Measure the interior of the table and cut the table bottom to this size.  After the bottom was cut, I laid my table upside down on it and traced out the portion of the table leg that overlapped the piece.  With a jig saw, I simply cut out these corners.  Drill pocket holes along each side on the underside and attach to the table.

It should be a fairly snug fit, but I chose to run a bead of caulk around the entire joint to seal it completely. I left the interior of the table open, but you could certainly add a few simple dividers using any leftover plywood and few pocket holes and screws. 

To start the sliding table top, first measure the front of the table.  This measurement, plus the required clearance for the drawer slides will be used to cut the front table top apron for the sliding top.  My table was 30” and my drawer slides each require ½” clearance, so my piece had to be 31”.  Before attaching the legs, they will need to be trimmed down the height of your caster wheels minus ¼”.  My wheels are 1-1/2”, so I’ll cut 1-1/4” off this leg measurement for a length of 18 ¾” before adding my wheels.  The total leg height WITH wheels should be 20-1/4”.  This allows enough clearance to prevent the table top from hitting the base.  Be sure to line up the plywood with the INSIDE of the table legs.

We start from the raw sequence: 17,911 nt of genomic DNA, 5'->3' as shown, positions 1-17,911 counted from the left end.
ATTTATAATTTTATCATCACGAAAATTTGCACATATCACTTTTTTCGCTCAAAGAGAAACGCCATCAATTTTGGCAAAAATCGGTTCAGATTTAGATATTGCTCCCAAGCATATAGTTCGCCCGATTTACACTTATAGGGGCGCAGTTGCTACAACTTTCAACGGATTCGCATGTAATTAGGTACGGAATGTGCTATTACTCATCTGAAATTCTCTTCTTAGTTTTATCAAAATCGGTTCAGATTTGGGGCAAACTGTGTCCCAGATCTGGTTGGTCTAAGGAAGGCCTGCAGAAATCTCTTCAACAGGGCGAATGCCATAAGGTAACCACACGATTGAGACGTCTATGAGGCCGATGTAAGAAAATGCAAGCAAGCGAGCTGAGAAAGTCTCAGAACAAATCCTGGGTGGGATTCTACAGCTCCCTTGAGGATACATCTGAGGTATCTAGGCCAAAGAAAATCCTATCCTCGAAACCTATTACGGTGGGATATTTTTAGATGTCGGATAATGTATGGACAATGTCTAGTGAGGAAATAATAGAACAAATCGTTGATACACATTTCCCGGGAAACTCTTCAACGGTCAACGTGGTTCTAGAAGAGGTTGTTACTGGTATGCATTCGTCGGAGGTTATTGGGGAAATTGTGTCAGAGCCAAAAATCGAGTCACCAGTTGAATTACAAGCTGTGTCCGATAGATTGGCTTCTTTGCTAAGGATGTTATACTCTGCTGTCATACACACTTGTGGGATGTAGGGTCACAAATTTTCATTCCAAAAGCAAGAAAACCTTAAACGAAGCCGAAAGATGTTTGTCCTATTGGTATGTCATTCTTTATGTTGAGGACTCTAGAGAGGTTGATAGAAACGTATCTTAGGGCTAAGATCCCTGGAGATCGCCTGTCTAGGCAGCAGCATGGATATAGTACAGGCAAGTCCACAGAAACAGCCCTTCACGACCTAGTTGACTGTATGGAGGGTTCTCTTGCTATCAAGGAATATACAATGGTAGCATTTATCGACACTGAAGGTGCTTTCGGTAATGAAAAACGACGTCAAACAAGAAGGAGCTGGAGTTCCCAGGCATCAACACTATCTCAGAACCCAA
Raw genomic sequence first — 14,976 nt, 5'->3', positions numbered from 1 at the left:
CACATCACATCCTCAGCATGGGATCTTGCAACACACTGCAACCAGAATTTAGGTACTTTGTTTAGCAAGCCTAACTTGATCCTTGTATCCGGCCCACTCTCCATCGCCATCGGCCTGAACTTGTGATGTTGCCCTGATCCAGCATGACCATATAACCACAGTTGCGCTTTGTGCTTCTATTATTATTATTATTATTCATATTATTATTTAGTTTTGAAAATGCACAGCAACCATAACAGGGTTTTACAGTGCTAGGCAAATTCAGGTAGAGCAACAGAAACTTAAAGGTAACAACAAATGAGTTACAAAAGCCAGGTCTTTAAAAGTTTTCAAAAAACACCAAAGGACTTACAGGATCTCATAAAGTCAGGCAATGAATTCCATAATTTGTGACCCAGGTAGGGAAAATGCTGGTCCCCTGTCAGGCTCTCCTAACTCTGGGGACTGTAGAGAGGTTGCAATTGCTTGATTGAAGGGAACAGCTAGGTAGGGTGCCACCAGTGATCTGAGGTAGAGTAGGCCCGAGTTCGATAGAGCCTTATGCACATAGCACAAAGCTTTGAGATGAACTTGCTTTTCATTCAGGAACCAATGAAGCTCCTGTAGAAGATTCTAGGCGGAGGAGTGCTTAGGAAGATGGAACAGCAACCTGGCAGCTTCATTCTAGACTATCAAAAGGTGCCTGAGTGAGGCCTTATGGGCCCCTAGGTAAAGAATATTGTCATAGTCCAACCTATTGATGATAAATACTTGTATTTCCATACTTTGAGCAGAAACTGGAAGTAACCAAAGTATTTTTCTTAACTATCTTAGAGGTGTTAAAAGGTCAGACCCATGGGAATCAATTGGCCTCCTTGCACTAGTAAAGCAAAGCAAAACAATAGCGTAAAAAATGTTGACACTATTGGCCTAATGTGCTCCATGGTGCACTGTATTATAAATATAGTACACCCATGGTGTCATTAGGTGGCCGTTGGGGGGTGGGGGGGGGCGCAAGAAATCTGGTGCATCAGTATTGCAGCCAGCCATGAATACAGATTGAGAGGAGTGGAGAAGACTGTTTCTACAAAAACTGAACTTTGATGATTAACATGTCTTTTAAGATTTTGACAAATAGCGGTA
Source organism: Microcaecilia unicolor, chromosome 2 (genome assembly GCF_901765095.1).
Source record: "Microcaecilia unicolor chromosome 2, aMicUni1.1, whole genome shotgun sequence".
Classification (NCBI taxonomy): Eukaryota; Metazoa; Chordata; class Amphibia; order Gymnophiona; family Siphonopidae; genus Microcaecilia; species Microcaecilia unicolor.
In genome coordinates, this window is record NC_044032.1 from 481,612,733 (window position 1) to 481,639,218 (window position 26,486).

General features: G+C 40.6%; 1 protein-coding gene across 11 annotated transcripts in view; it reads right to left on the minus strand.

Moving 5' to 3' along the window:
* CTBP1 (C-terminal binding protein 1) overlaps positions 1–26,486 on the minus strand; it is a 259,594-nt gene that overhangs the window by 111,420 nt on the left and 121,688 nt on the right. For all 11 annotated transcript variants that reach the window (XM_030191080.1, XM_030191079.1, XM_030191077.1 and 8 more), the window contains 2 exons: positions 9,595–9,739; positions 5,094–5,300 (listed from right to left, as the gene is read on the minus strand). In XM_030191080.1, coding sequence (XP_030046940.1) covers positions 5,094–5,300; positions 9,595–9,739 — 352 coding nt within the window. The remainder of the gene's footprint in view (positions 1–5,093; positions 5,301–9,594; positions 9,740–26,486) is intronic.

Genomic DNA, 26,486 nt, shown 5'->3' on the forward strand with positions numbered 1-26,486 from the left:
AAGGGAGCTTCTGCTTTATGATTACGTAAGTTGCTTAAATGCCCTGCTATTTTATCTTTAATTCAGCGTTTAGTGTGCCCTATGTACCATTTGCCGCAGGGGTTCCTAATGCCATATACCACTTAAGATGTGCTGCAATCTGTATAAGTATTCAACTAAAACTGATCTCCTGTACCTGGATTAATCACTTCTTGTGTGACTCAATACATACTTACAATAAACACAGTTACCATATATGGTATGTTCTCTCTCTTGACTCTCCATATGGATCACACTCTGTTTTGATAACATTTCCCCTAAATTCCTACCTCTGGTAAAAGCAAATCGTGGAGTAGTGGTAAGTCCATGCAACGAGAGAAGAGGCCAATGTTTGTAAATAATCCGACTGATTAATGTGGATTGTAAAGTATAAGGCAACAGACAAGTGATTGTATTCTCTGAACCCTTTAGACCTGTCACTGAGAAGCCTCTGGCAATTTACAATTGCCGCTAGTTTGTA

Add ¾” pocket holes along the top to attach the table top.

For the sliding table top sides, drill pocket holes along the top and only the front edge to attach the leg, lining them up with the INSIDE of the table legs.


Once attached, you should have just enough clearance between the sides for your drawer slides.

Next step is the table top.  I used plywood and chose to cover the raw edges with an iron-on edge banding.  If you choose to use MDF, this step wouldn’t be necessary.